Don Fishbaugher and his daughter Madi enjoy spending time together, just hanging out with a few million friends. Those friends just happen to be the honeybees responsible for Madi & Daddy Honey, produced at Don’s home in southwestern Fillmore County.
Regarding their honey venture, Don explained that, “I started about six years ago. It was something fun for Madi and I to do together, and we got kind of fascinated by it. The more you learn, the more there is to learn with it.” Madi is currently a high school junior, and Don said when he first asked if she wanted to help with the bees and honey, “It was really fun to see. She had no fear. She just put that bee suit on, and was Supergirl, and put her face right in the hive.”
The upper midwest is known as an especially good area for honey production, although Don said he’s not sure of the exact reason. And like any type of venture that relies on nature, there is a delicate balance of factors that makes the difference between lean times or a bumper crop. Don explained, “We’re trying to get the bees to produce surplus honey. They need about 100 pounds of honey (per hive) to survive winter, because that’s their diet. So we can take what is above and beyond that.” He added that the last couple of years have seen decreased honey production, but he hopes that is just a temporary change rather than a long-term trend.
When asked about the growth of their honey business, Don stated, “I got, I think it was 10 hives the first year. And I’ve kind of been doubling every year since then. Now it’s up over 200.” Asked how many bees they have, Don replied, “Well, 200 and some hives, so each hive has, if they’re good hives, maybe 60,000 bees in a hive.” Using those numbers, it’s likely that Madi and Don have around 10 million bees in their hives! Despite this, Don said his operation is considered “pretty small.” He explained that there are other honey producers in the area with hundreds more hives, and one is in the thousands.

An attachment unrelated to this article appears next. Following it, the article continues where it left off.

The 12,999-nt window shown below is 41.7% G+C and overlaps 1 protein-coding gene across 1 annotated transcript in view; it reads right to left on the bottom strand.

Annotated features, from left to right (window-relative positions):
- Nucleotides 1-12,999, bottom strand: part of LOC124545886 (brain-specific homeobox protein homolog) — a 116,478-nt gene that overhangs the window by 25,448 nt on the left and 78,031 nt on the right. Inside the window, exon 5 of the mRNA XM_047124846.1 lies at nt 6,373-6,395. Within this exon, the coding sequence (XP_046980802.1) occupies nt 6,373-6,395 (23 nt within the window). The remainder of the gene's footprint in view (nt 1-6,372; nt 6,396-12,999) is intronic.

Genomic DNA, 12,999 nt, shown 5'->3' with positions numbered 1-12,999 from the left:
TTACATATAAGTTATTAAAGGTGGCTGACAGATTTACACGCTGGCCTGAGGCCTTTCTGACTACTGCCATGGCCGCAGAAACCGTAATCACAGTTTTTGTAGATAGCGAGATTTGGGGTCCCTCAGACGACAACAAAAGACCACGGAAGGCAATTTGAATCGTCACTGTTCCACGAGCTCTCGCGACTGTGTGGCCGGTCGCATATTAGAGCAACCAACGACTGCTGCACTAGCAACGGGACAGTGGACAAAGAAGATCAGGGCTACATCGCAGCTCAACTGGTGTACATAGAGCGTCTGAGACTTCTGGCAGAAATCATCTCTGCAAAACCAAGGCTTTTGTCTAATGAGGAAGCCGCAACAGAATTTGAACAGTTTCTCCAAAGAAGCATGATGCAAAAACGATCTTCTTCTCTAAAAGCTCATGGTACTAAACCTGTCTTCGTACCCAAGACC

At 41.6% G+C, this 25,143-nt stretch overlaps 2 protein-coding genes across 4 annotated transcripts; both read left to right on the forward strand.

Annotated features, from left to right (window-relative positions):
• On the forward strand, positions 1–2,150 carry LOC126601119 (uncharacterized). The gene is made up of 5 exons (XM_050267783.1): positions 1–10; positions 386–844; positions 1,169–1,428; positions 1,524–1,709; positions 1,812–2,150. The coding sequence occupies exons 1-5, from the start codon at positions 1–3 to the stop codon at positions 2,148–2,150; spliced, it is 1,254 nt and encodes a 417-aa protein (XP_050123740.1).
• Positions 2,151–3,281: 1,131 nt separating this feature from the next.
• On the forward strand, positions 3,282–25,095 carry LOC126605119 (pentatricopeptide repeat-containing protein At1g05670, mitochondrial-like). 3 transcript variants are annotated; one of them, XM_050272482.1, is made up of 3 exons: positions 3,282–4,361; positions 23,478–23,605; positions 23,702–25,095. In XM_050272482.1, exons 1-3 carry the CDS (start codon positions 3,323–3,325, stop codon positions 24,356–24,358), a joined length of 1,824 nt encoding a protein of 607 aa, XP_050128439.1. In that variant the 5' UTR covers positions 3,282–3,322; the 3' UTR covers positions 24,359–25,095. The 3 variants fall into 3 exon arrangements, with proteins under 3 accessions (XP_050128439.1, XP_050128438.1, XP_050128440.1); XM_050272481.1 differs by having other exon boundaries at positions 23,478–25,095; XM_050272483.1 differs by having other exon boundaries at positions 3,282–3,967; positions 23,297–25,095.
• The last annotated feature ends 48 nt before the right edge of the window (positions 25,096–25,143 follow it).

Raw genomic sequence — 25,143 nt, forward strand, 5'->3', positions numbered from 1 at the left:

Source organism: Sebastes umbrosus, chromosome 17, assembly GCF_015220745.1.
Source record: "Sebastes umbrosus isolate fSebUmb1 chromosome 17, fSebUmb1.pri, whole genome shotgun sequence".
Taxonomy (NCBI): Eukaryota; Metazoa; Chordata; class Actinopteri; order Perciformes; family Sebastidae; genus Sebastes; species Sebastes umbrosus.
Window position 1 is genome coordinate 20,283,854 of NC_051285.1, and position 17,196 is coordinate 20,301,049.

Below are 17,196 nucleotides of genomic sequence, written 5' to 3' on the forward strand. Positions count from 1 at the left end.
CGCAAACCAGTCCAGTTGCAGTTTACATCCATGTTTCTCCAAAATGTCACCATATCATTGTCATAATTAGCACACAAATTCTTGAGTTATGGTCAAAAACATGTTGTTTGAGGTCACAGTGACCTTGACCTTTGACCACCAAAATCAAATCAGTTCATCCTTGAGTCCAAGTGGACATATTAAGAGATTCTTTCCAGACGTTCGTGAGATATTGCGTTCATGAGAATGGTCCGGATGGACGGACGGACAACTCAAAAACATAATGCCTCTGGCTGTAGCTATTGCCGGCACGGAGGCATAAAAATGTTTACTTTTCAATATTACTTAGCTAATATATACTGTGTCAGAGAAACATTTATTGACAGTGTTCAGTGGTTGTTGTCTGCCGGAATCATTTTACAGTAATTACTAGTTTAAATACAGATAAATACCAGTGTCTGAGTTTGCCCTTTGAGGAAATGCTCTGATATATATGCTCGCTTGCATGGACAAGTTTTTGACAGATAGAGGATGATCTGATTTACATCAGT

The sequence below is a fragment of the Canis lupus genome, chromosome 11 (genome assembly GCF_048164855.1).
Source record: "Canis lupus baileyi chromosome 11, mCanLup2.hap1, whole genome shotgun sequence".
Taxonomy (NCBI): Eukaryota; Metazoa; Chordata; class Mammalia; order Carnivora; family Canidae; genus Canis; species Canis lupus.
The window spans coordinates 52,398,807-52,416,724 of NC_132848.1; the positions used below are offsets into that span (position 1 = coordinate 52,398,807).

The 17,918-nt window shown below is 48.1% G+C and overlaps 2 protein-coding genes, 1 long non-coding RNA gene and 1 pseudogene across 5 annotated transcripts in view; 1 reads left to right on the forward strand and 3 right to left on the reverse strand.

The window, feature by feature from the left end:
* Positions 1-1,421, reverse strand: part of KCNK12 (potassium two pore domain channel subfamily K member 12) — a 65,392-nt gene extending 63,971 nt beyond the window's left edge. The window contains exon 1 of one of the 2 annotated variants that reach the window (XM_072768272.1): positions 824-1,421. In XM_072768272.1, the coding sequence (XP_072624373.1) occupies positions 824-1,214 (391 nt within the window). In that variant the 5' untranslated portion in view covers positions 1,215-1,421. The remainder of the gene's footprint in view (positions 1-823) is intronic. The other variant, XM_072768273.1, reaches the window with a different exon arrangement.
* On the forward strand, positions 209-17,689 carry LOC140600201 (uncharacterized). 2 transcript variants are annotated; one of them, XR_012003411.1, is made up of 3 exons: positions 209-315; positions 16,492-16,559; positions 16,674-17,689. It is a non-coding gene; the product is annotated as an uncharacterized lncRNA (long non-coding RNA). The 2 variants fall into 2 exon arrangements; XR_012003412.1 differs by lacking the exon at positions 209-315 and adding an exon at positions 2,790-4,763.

According to Don, the biggest challenge to raising honey is the Varroa mite, which is a tiny mite that creates wounds on the bee’s body, which then allows infections to easy impact the bee. He said wherever there are bees, there will be Varroa mites, and if left unchecked, they can be devastating to bee populations.
Another challenge is the winter death rate. Although many beekeepers, including Don, ship their queen bees to warmer areas over the winter, death rates still run around 25%. And for the rest of the bees, which stay in their hive through the winter, death rates of 40% or more are seen. Don said nobody really seems to understand why so many bees die each winter.
Don shared that during the summer months, the worker bees only live about six weeks, but during that time, they never rest. The queen bee will lay 1,500 to 2,000 eggs per day, to keep the hive population from dropping. And the bees have a big workload, as they must make wax to build the honeycomb chambers for the larvae. Beeswax is basically just dried honey. Don explained, “They have to build a lot of wax. It takes a lot of honey to make wax. They say three pounds of honey to make one pound of wax.”
The workload for Don and Madi varies greatly depending on the season and weather. When asked about the summer and fall workload, Don replied, “This time of year, it’s very little. There’s a lot of nectar and pollen. They have everything they need right now. In the spring, when it’s a cold, rainy spring, I was feeding 400 pounds of sugar every other day.” He generally harvests the honey once a year, in the fall. Then over the winter, after the queen bees are shipped to California, the remaining bees basically just hang out in the hive. Don said they’ll move their wings enough to generate some heat, and are usually able to keep their hive temperature around 45 degrees.
Madi & Daddy Honey is clearly a labor of love. Despite all of the challenges, Don and Madi enjoy the work, and Don said he expects to keep growing the operation. He also showed blue ribbons their honey earned at the Fillmore and Olmsted County Fairs. Madi & Daddy Honey is available at Harmony Foods, Preston Foods, Harmony Gardens & Floral, and Blossom Hill in Preston. Don added, “And I wholesale a lot of it, too. It’s easier to sell it in five-gallon pails than little bears.”